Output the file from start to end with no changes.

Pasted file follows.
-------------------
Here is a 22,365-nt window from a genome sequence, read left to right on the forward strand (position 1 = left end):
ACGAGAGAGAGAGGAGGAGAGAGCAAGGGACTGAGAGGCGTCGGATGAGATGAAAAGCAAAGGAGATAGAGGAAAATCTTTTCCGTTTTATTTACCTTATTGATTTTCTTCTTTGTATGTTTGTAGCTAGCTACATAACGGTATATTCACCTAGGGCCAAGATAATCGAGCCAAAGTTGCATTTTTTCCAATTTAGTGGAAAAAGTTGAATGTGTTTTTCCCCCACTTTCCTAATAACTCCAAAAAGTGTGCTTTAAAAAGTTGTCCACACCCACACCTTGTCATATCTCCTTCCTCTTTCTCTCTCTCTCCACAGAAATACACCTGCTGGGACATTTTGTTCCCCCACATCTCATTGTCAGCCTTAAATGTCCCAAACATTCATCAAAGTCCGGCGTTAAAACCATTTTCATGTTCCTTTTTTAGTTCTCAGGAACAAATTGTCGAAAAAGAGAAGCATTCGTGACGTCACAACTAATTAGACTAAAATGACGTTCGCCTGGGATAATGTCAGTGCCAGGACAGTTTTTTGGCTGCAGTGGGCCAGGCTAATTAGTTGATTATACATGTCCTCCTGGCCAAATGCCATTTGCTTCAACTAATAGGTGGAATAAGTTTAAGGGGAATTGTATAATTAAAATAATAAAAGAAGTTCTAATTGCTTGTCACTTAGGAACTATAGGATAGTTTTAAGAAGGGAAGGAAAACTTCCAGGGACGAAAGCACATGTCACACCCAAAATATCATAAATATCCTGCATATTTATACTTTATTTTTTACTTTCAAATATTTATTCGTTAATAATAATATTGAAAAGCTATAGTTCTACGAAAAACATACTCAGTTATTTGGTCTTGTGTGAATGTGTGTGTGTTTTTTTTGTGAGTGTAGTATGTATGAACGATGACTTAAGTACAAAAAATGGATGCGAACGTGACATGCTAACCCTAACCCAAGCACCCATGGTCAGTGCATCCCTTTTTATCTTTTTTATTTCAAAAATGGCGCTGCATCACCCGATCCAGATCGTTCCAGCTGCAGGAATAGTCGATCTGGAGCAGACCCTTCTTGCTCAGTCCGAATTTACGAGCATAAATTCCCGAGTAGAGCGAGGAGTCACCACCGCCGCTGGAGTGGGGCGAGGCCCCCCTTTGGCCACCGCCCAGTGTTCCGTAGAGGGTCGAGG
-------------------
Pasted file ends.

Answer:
Here is a 22,365-nt window from a genome sequence, read left to right on the forward strand (position 1 = left end):
ACGAGAGAGAGAGGAGGAGAGAGCAAGGGACTGAGAGGCGTCGGATGAGATGAAAAGCAAAGGAGATAGAGGAAAATCTTTTCCGTTTTATTTACCTTATTGATTTTCTTCTTTGTATGTTTGTAGCTAGCTACATAACGGTATATTCACCTAGGGCCAAGATAATCGAGCCAAAGTTGCATTTTTTCCAATTTAGTGGAAAAAGTTGAATGTGTTTTTCCCCCACTTTCCTAATAACTCCAAAAAGTGTGCTTTAAAAAGTTGTCCACACCCACACCTTGTCATATCTCCTTCCTCTTTCTCTCTCTCTCCACAGAAATACACCTGCTGGGACATTTTGTTCCCCCACATCTCATTGTCAGCCTTAAATGTCCCAAACATTCATCAAAGTCCGGCGTTAAAACCATTTTCATGTTCCTTTTTTAGTTCTCAGGAACAAATTGTCGAAAAAGAGAAGCATTCGTGACGTCACAACTAATTAGACTAAAATGACGTTCGCCTGGGATAATGTCAGTGCCAGGACAGTTTTTTGGCTGCAGTGGGCCAGGCTAATTAGTTGATTATACATGTCCTCCTGGCCAAATGCCATTTGCTTCAACTAATAGGTGGAATAAGTTTAAGGGGAATTGTATAATTAAAATAATAAAAGAAGTTCTAATTGCTTGTCACTTAGGAACTATAGGATAGTTTTAAGAAGGGAAGGAAAACTTCCAGGGACGAAAGCACATGTCACACCCAAAATATCATAAATATCCTGCATATTTATACTTTATTTTTTACTTTCAAATATTTATTCGTTAATAATAATATTGAAAAGCTATAGTTCTACGAAAAACATACTCAGTTATTTGGTCTTGTGTGAATGTGTGTGTGTTTTTTTTGTGAGTGTAGTATGTATGAACGATGACTTAAGTACAAAAAATGGATGCGAACGTGACATGCTAACCCTAACCCAAGCACCCATGGTCAGTGCATCCCTTTTTATCTTTTTTATTTCAAAAATGGCGCTGCATCACCCGATCCAGATCGTTCCAGCTGCAGGAATAGTCGATCTGGAGCAGACCCTTCTTGCTCAGTCCGAATTTACGAGCATAAATTCCCGAGTAGAGCGAGGAGTCACCACCGCCGCTGGAGTGGGGCGAGGCCCCCCTTTGGCCACCGCCCAGTGTTCCGTAGAGGGTCGAGG